Skip to content

Saving a Rare Tree Worlds Away

The rare Betula chichibuensis, is a type of Japanese birch, which is thought to be down to less than 50 remaining specimens in the wild. 

In 1987, Hugh McAllister, then a botanist at Ness, received several hundred B. chichibuensis seeds from a colleague in Japan. Just eight germinated. Dr. McAllister also took cuttings from these eight plants - cloning them.  Ness Botanic Gardens has distributed seeds to 36 gardens since 2009, and at least 28 gardens grow relatives of the original clones. Whilst this means there are more Betula chichibuensis growing at Ness and other botanic gardens then in the wild, a brilliant success story but it also means the gene pool of these trees is very restricted.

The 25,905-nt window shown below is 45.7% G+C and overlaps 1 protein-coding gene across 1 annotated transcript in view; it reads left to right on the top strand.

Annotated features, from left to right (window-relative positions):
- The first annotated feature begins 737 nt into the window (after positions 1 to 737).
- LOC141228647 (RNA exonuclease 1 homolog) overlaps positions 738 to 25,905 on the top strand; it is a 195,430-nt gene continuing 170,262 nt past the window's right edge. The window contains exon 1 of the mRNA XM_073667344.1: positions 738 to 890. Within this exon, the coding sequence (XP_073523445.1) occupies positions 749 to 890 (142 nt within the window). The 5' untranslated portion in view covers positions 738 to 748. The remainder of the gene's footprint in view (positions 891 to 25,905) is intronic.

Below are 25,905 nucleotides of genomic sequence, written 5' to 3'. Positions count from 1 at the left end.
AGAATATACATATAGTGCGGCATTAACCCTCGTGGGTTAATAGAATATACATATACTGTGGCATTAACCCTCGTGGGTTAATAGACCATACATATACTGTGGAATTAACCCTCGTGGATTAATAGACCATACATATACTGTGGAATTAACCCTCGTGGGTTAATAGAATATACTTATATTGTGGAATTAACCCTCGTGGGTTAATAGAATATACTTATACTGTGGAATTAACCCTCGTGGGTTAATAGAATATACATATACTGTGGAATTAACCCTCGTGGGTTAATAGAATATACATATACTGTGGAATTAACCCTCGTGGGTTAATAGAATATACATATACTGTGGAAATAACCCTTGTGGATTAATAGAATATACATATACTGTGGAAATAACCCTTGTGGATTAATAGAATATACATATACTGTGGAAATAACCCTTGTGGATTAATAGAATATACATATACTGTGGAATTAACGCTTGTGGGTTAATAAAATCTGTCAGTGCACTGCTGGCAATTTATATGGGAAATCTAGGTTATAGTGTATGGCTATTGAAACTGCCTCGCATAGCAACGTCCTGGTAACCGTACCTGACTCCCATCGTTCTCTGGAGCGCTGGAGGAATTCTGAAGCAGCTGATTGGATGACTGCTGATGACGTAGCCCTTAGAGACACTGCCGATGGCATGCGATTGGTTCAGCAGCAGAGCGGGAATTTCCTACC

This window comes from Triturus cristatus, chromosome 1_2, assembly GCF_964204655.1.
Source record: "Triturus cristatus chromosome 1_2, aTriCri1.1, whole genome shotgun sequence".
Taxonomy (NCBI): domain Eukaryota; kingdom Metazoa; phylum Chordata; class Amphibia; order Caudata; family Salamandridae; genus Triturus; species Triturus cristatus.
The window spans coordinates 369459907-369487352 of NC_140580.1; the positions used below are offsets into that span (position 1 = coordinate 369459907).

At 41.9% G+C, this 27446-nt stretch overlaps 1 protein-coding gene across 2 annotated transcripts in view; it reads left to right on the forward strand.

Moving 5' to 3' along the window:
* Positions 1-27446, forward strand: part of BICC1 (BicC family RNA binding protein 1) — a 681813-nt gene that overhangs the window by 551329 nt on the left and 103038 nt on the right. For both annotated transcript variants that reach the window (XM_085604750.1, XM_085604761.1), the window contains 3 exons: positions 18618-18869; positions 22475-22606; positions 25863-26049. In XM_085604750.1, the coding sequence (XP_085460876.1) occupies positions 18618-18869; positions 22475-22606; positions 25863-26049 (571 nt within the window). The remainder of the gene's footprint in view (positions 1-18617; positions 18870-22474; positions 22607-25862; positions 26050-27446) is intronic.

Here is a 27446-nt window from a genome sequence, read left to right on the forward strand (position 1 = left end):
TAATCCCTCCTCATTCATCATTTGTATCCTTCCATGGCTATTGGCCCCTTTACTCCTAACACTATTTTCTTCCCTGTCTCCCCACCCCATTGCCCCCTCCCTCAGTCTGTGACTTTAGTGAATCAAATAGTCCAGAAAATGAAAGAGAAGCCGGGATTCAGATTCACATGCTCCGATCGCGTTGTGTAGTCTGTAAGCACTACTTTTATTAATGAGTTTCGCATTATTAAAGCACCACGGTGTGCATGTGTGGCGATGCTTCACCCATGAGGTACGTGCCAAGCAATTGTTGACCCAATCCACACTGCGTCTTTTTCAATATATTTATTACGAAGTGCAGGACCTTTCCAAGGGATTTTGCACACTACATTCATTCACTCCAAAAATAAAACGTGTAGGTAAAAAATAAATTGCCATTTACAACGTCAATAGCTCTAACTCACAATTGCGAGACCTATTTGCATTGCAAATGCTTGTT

Now a team of British and Japanese researchers have grown around 100 seedlings at the Millennium Seed Bank Kew from seed collected on a recent expedition, the New York Times reports.  This success means a much wider gene pool for trees grown in botanic gardens and a much brighter future for the Japanese Birches.

Read the full story here. (Opens an external link)


Rare Birches

Betula  chichibuensis seedling.

04 November 2015